Utah Consumer Attitude Index Jumps as Labor Market Expectations Increase

Zions Bank LogoThe Zions Bank Utah Consumer Attitude Index increased 5.6 points to 115.6 in October.

Both subcategories of the CAI contributed to the increase, showing that consumers are confident in the current and future economic conditions in Utah. Expectations for the next six months jumped a whopping 8.8 points to 112.0 this month while sentiment regarding the present situation inched up 0.9 point to 120.9. The CAI currently sits 5.9 points higher than its level twelve months ago and has registered at or above 110 three months in a row. In comparison, the national Consumer Confidence Index® decreased 5.0 points from September to October and currently sits at 97.6.

Expectations for the next six months increased primarily due to a more positive outlook on the labor market and employment situation, particularly when compared to the employment situation at this same time last year. Thirty percent of Utahns think the number of jobs available in their area six months from now will be greater—a two-point increase from last month and a five-point increase from last year. Slightly fewer Utahns think business conditions in their area will be better in six months, dropping from 28 percent to 27 percent. Likewise, fewer people expect their household income to be higher six months from now—30 percent in October compared to 33 percent in September. Sixty-four percent expect their income to remain the same.

The Present Situation Index, the sub-index of the CAI that measures how consumers feel about current economic conditions, edged upward 0.9 point in October as confidence in the labor market increased and opinions about business conditions decreased. Forty-five percent of Utahns describe available jobs in their area as plentiful, compared to 44 percent last month. Over half of Utahns rate general business conditions in their area as good—55 percent compared to 57

percent who felt that way in September. Despite the small increase from last month to this month, overall, the Present Situation Index has increased 8.5 points since this time last year.

As winter approaches, consumers expect gasoline prices to start edging upward again over the next 12 months. Sixty-two percent say gasoline prices will increase, which is up from 56 percent a month ago. The average expected gasoline price increase is 46 cents per gallon. Only 13 percent of Utahns expect gasoline prices to go down over the next year, and the average estimate is 23 cents. Meanwhile, gasoline prices in Utah continue to fall but remain above the national average. Statewide gasoline prices currently average $2.44 per gallon, while the national average sits at $2.20 per gallon. Oil prices, which impact gasoline prices, have fluctuated throughout September and October but are declining overall. High global production has contributed to an oversupply of oil on the market. While U.S. production is expected to decline, global oil supply will likely remain constant, continuing to push prices lower. Current Brent crude oil futures are about $47 per barrel.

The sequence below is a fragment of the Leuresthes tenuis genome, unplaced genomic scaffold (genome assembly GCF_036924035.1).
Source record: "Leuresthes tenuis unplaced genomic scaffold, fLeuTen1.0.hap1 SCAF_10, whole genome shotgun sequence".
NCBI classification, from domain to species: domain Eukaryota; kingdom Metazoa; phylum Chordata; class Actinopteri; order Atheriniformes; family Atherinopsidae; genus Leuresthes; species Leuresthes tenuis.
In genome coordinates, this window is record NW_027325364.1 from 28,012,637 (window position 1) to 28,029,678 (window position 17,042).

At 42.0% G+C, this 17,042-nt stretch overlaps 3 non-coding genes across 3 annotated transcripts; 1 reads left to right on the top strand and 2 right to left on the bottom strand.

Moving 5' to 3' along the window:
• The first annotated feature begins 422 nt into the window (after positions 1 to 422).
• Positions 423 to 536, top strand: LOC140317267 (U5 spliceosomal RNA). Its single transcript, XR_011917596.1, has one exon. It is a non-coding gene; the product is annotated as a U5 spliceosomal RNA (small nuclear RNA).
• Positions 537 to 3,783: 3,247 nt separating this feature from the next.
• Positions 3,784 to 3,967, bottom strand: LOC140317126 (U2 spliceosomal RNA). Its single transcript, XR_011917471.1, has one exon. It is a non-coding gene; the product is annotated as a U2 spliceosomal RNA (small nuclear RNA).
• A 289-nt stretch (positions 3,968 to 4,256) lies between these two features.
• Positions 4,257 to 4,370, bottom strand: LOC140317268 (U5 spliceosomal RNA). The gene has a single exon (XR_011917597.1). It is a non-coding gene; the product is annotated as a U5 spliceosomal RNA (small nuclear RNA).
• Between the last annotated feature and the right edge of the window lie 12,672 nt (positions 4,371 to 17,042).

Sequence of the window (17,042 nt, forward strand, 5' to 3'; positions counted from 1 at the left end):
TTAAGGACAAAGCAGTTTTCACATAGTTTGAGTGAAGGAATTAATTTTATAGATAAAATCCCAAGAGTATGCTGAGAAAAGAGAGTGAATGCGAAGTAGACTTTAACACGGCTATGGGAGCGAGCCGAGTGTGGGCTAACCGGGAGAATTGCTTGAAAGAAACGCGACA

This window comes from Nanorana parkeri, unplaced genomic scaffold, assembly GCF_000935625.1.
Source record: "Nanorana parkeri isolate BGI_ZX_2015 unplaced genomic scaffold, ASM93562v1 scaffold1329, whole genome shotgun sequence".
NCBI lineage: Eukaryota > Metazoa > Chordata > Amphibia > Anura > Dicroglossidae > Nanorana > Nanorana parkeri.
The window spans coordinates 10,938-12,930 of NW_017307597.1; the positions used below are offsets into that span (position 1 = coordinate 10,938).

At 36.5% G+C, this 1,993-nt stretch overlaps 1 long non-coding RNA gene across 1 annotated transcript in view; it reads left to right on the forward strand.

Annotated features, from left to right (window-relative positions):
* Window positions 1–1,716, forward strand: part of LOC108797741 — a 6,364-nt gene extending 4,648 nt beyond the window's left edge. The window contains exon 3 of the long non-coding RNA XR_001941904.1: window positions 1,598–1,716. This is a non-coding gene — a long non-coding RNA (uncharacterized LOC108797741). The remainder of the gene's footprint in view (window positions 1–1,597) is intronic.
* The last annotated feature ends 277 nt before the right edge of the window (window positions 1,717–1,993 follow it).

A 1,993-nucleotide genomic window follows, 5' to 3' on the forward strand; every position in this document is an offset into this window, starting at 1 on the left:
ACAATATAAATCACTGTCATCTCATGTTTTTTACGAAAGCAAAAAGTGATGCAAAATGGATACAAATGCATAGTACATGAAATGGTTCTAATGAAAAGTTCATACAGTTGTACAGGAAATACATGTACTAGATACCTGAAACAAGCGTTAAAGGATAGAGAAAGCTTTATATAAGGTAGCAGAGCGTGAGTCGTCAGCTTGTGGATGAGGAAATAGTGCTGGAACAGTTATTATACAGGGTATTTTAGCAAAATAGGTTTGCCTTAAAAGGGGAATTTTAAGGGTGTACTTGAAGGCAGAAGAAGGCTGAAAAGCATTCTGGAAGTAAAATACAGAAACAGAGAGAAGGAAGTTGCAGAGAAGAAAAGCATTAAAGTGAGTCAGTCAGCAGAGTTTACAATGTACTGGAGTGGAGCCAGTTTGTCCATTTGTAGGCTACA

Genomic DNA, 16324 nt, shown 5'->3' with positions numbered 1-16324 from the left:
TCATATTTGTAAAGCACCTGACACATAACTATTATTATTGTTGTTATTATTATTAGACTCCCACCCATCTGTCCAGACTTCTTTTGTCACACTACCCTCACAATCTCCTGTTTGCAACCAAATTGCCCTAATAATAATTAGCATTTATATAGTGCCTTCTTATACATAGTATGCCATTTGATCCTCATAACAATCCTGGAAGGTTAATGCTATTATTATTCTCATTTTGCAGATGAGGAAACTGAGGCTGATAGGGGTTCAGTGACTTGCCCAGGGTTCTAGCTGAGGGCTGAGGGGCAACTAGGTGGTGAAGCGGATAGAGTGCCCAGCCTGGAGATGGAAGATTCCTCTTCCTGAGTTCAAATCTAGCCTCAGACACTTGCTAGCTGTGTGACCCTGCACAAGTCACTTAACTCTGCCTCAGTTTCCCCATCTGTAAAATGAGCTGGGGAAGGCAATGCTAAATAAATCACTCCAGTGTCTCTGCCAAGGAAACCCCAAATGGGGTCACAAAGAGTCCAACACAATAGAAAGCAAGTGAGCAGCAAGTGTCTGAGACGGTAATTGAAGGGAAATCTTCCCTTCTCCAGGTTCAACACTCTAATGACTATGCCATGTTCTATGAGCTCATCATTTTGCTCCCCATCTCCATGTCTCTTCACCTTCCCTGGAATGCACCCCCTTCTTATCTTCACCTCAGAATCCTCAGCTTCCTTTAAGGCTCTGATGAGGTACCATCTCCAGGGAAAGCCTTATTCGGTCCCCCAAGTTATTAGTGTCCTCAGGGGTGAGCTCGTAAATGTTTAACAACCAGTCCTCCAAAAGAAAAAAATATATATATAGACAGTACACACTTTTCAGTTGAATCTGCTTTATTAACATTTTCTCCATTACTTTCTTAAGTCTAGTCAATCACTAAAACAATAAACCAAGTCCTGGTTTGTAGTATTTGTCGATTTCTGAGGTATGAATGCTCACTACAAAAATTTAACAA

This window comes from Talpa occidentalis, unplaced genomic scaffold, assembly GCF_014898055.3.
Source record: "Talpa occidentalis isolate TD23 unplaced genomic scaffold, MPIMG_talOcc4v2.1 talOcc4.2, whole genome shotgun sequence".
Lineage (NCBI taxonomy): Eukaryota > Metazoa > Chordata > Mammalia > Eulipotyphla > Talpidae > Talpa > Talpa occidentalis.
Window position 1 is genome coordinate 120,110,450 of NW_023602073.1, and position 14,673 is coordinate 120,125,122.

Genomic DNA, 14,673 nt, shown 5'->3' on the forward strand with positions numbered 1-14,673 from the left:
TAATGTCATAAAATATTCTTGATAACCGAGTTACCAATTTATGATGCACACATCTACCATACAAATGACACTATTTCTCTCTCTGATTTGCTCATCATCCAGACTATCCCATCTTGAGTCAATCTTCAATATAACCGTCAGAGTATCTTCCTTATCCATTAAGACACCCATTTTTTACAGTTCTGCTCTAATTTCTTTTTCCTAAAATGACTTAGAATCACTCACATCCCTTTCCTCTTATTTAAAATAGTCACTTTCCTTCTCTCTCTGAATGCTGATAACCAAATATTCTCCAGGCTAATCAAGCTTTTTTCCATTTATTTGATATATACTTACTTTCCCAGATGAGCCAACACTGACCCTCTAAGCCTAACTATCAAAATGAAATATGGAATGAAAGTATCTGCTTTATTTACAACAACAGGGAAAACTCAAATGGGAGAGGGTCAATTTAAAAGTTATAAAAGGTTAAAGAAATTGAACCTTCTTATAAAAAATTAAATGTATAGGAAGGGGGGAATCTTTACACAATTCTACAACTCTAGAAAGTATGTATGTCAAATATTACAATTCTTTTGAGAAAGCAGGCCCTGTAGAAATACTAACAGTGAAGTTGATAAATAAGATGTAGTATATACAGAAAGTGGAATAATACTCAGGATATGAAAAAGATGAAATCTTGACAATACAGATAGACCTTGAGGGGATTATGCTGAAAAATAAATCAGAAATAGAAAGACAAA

While gasoline prices have declined, expectations for prices for consumer goods have risen. Seventy percent of Utahns expect prices for consumer goods to go up during the next 12 months, which is three percent more Utahns than last month.

Sixty-one percent of Utahns expect interest rates for borrowing money to go up over the next year, which represents no change from last month. But at the same time, only 38 percent of consumers expect $1,000 invested in their 401(k) to be worth more than $1,000 a year from now.

Satisfaction with the steps taken by the federal government to improve the overall economy of the U.S. is down 2 percent this month, with 11 percent of Utahns stating the federal government is doing a good job. Forty-one percent of Utahns say the state government is doing a good job improving the overall state economy, which represents no change from last month.

Utahns’ confidence in their personal financial situations edged slightly downward in October. Twenty-four percent of consumers expect their household income to increase more than the rate of inflation in the next two years, which is down from 28 percent last month. However, this does not seem to affect purchasing decisions, as 27 percent of Utahns are likely to purchase a major household item in the next 60 days—up from 26 percent last month. Seventy-two percent of employed Utahns think it is unlikely they will lose a job they want to keep in the next two years, which is down 6 percentage points from last month. On a similar note, only 34 percent of working Utahns think they will be able to maintain their living standards upon retirement.

“Confidence is high heading into the holiday season,” said Scott Anderson, president and CEO of Zions Bank. “As consumers’ confidence about the economy over the next six months reflects optimism, they’ll spend more during the holidays and continue to boost businesses and create jobs.”